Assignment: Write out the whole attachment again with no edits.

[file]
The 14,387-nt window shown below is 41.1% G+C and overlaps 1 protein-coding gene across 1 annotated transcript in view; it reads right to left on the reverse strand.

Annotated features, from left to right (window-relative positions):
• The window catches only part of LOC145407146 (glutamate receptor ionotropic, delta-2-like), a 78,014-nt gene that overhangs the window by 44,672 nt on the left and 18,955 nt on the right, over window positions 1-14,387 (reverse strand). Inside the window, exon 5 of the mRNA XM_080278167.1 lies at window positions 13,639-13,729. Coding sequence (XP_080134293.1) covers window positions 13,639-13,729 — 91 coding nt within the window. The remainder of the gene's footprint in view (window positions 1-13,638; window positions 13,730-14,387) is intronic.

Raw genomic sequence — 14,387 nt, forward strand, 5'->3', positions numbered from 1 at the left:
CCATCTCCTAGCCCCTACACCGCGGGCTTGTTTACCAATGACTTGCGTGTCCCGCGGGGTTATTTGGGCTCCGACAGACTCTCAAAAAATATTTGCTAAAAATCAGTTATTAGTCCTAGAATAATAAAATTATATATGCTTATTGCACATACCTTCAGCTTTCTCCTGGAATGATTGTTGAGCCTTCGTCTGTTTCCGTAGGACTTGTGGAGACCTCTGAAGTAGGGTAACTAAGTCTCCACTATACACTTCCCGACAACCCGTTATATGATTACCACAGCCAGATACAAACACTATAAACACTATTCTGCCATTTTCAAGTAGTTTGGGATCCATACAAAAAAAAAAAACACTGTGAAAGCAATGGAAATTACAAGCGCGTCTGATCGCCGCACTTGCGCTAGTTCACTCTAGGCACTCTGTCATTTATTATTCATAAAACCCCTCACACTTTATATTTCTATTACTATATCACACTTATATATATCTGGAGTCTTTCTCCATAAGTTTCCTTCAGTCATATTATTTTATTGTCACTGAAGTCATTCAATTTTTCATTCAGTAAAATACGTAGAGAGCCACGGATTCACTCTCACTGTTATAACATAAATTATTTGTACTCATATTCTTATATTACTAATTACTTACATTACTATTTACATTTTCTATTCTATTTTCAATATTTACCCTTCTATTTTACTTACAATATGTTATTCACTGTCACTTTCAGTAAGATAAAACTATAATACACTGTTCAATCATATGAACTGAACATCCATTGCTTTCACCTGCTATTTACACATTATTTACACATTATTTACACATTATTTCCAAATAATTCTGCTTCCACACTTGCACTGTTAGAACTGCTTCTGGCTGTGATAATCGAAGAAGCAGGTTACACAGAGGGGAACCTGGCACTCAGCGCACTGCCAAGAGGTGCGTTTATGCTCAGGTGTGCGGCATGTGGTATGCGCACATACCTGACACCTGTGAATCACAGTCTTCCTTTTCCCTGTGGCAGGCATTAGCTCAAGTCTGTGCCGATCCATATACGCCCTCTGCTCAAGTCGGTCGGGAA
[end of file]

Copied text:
The 14,387-nt window shown below is 41.1% G+C and overlaps 1 protein-coding gene across 1 annotated transcript in view; it reads right to left on the reverse strand.

Annotated features, from left to right (window-relative positions):
• The window catches only part of LOC145407146 (glutamate receptor ionotropic, delta-2-like), a 78,014-nt gene that overhangs the window by 44,672 nt on the left and 18,955 nt on the right, over window positions 1-14,387 (reverse strand). Inside the window, exon 5 of the mRNA XM_080278167.1 lies at window positions 13,639-13,729. Coding sequence (XP_080134293.1) covers window positions 13,639-13,729 — 91 coding nt within the window. The remainder of the gene's footprint in view (window positions 1-13,638; window positions 13,730-14,387) is intronic.

Raw genomic sequence — 14,387 nt, forward strand, 5'->3', positions numbered from 1 at the left:
CCATCTCCTAGCCCCTACACCGCGGGCTTGTTTACCAATGACTTGCGTGTCCCGCGGGGTTATTTGGGCTCCGACAGACTCTCAAAAAATATTTGCTAAAAATCAGTTATTAGTCCTAGAATAATAAAATTATATATGCTTATTGCACATACCTTCAGCTTTCTCCTGGAATGATTGTTGAGCCTTCGTCTGTTTCCGTAGGACTTGTGGAGACCTCTGAAGTAGGGTAACTAAGTCTCCACTATACACTTCCCGACAACCCGTTATATGATTACCACAGCCAGATACAAACACTATAAACACTATTCTGCCATTTTCAAGTAGTTTGGGATCCATACAAAAAAAAAAAACACTGTGAAAGCAATGGAAATTACAAGCGCGTCTGATCGCCGCACTTGCGCTAGTTCACTCTAGGCACTCTGTCATTTATTATTCATAAAACCCCTCACACTTTATATTTCTATTACTATATCACACTTATATATATCTGGAGTCTTTCTCCATAAGTTTCCTTCAGTCATATTATTTTATTGTCACTGAAGTCATTCAATTTTTCATTCAGTAAAATACGTAGAGAGCCACGGATTCACTCTCACTGTTATAACATAAATTATTTGTACTCATATTCTTATATTACTAATTACTTACATTACTATTTACATTTTCTATTCTATTTTCAATATTTACCCTTCTATTTTACTTACAATATGTTATTCACTGTCACTTTCAGTAAGATAAAACTATAATACACTGTTCAATCATATGAACTGAACATCCATTGCTTTCACCTGCTATTTACACATTATTTACACATTATTTACACATTATTTCCAAATAATTCTGCTTCCACACTTGCACTGTTAGAACTGCTTCTGGCTGTGATAATCGAAGAAGCAGGTTACACAGAGGGGAACCTGGCACTCAGCGCACTGCCAAGAGGTGCGTTTATGCTCAGGTGTGCGGCATGTGGTATGCGCACATACCTGACACCTGTGAATCACAGTCTTCCTTTTCCCTGTGGCAGGCATTAGCTCAAGTCTGTGCCGATCCATATACGCCCTCTGCTCAAGTCGGTCGGGAA